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MEMPHIS, Tenn. — Medical experts are calling an experimental anti-viral pill developed by Merck and Company a serious game changer in the fight against COVID-19.

Dr. Stephen Threlkeld, an infectious disease specialist with Baptist Memorial Healthcare, says this pill is the latest potential weapon in the fight against COVID-19, a battle that seems to have no end.

“It is the first therapy that we might have that would be a simple pill we could give someone early on in disease to help them avoid more serious illness, hospitalization and death,” Threlkeld said. “Health care workers are just very, very, very exhausted at watching people die and increasingly those deaths are unnecessary and they just don’t make any sense.”

Threlkeld says clinical trials have been so successful that Merck is seeking emergency use authorization as soon as possible from the FDA.

But Threlkeld, like many in the medical field, worry some people will see the pill as a substitute for getting vaccinated, even though it’s not.

“It’s a potentially dangerous thing, because if you give me two interventions—the vaccine intervention gives a 95 percent, or so, plus protection against death and severe disease right now. Why would I trade that to wait around for a 50 percent protection that you would get from the pill?” Threlkeld said.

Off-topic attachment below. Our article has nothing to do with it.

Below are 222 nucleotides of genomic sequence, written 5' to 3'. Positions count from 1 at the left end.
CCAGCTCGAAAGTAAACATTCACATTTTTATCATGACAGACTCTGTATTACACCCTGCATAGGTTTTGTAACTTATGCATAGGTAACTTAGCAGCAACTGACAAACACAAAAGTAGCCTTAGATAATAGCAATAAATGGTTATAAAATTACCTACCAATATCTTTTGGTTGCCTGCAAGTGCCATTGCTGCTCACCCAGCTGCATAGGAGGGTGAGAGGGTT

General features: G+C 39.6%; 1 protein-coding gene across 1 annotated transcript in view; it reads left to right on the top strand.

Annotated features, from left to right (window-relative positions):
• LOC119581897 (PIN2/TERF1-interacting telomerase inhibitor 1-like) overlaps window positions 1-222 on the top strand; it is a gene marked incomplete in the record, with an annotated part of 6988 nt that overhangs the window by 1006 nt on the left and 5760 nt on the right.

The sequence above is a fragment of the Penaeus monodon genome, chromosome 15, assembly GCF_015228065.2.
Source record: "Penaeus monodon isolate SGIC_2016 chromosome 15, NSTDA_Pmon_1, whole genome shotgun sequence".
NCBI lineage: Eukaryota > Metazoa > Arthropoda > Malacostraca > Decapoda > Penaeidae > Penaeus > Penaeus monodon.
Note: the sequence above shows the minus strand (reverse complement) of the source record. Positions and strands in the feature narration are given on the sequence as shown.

Threlkeld calls the pill a “hedge” against potential resistance to vaccine efficacy, which has, in his words, “waned” a bit and that’s why a booster shot has been approved.

Tourists Charles and Charlene Rainone are visiting Memphis from New York. Both have been vaccinated and believe the pill is a giant step forward.

“I think anything that they come up with that helps fight this virus, to get our country back on its feet working, I’m all for it,” Charles Rainone said.

If approved, Merck expects to mass produce the pill by the end of the year.